Transistor switch circuit not distributing enough current

Discussion in 'Power Electronics' started by programmer6502, Jan 9, 2017.

  1. programmer6502

    Thread Starter Member

    Feb 1, 2014
    132
    6
    Hello,

    I'm building a NIMH battery charger circuit that will be controlled by a microcontroller featuring current control. This is part of my circuit (without the current limiting portion) that I'm having trouble with. (Note: This is all in a proof of concept/prototype stage.)

    [​IMG]

    So what I have here is 7809 (1 amp) voltage regulator that provides the voltage my particular battery needs, and under that a 7805 (also 1 amp) regulator that represents the 5v a microcontroller would produce. That 5v in turn is fed into a 1k resistor that drops the voltage to about 0.6v, turns on the transistor, and finally starts feeding the load (or battery).

    Now the problem I'm having is it won't produce more than about 130-140ma to the load with the 7809 rated at 1 amp! From what I understand the transistor is a current amplifier and the base current governs the collector current. So if it isn't getting enough base current then the output of my circuit isn't going to be very high. But I don't see how the base wouldn't be drawing the current it needs! The transistor I'm using is a E13007F2 (salvaged from a power supply). Datasheet found here.

    I'm still fairly new to transistors so it could be that I'm not understanding the specs right and this transistor is not suitable.

    Thanks
     
  2. ClassOfZero

    Member

    Dec 28, 2016
    114
    20
    What value is the load ?

    What value have you calculated the base current to be ?

    What sort of gain are you expecting ?
     
  3. ericgibbs

    AAC Fanatic!

    Jan 29, 2010
    2,595
    393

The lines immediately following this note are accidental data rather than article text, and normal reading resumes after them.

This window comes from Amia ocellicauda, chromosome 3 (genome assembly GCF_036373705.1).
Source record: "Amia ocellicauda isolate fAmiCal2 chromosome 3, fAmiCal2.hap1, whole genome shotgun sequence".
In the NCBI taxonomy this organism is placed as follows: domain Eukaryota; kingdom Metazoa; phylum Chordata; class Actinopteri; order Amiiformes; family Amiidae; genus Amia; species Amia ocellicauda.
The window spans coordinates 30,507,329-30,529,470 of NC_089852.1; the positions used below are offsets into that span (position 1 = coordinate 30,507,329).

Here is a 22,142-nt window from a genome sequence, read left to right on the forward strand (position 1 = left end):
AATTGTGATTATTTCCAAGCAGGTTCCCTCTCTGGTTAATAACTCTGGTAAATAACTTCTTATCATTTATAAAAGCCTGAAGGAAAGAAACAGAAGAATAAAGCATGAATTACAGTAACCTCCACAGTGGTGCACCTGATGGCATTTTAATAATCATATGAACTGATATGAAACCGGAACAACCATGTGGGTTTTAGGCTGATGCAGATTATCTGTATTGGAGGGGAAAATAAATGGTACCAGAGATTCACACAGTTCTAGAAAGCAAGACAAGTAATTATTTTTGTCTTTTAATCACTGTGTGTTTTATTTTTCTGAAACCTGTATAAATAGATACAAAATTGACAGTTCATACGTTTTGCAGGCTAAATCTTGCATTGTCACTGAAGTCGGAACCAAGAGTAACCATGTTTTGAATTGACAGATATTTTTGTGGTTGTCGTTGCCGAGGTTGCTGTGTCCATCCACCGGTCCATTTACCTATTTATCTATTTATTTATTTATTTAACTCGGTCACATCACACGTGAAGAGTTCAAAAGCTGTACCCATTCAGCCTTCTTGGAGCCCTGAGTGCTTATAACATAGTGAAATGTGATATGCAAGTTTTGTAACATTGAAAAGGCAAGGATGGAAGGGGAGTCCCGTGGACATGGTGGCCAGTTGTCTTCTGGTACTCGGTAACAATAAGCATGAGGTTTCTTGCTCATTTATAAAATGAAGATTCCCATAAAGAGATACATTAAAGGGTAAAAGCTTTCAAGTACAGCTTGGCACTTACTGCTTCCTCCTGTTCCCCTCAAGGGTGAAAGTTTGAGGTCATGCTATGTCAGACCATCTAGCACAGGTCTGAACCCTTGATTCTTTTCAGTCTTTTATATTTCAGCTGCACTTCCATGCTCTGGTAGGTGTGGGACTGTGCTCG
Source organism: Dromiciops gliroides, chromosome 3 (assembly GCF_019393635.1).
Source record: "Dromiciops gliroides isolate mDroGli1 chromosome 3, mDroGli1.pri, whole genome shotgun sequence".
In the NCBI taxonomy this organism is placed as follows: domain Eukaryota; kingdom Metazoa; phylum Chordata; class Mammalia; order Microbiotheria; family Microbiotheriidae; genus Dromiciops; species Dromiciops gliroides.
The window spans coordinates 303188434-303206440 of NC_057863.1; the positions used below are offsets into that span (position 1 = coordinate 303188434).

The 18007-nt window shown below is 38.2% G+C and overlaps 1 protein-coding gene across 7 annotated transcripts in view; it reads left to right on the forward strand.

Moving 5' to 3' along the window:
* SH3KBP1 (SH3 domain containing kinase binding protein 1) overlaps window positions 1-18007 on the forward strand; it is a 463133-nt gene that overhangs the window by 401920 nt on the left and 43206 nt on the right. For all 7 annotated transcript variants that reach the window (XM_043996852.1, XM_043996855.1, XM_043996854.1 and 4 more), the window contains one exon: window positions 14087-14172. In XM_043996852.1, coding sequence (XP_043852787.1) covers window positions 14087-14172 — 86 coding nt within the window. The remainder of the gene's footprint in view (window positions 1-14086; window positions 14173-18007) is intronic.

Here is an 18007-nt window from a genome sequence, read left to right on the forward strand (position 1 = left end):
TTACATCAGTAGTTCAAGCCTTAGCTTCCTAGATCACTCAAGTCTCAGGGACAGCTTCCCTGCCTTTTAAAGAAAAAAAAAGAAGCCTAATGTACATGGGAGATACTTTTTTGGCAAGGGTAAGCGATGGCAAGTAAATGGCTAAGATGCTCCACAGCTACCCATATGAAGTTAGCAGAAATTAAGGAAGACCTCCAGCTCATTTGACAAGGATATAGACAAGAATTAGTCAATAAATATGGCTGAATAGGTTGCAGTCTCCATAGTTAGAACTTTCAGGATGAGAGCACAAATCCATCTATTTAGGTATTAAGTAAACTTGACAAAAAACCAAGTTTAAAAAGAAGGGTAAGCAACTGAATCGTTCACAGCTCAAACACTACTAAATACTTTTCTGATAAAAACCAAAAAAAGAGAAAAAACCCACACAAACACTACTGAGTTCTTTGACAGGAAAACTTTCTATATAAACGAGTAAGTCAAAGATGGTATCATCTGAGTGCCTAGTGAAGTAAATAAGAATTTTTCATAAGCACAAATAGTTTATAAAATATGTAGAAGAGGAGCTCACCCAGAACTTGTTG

hi 6502,
    Look at these images of the Ib versus Ic.
    Your transistor Ib =(5v -0.6v)/1000 = 4.4mA.
    Use the graphs to show the Ic at this Ib.
    E
     
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  4. #12

    Expert

    Nov 30, 2010
    16,685
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    Eric showed that 4.4ma isn't enough to drive an amp through the transistor. When you change to a microcontroller, you are stuck with a low current supply. Therefore, you need more current gain. A mosfet could do that, or a second bipolar transistor configured for more current gain.
     
    programmer6502 likes this.
  5. Dodgydave

    AAC Fanatic!

    Jun 22, 2012
    5,153
    770
    replace the transistor for a Tip141
     
  6. dannyf

    Well-Known Member

    Sep 13, 2015
    2,196
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    Without knowing BCC, impossible to tell.

    I would just short the BJT to see if it is the problem.
     
  7. programmer6502

    Thread Starter Member

    Feb 1, 2014
    132
    6
    Awesome, that's just formula I needed to see! I wondered if maybe the resistor had something to do with it.

    Makes perfect sense, thanks for the suggestions on what to use!

    Yes, I bypassed the transistor and was able to draw full current to my load so that was indeed the problem.


    Thanks all for the help! It's my first time doing something like this and my references didn't mention anything about the limited base current when arranged like so.

    (Edit: Rather I learned that my transistor doesn't have the gain I need. My sources probably used something more suitable for their goals.)
     
    Last edited: Jan 9, 2017
  8. ericgibbs

    AAC Fanatic!

    Jan 29, 2010
    2,595
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    hi 6502,
    I would agree with #12, MOSFET or a Darlington transistor.
    E
     
  9. dannyf

    Well-Known Member

    Sep 13, 2015
    2,196
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    13007 is an old Motorola high voltage switching transistor. It has very low beta.
     
  10. #12

    Expert

    Nov 30, 2010
    16,685
    7,326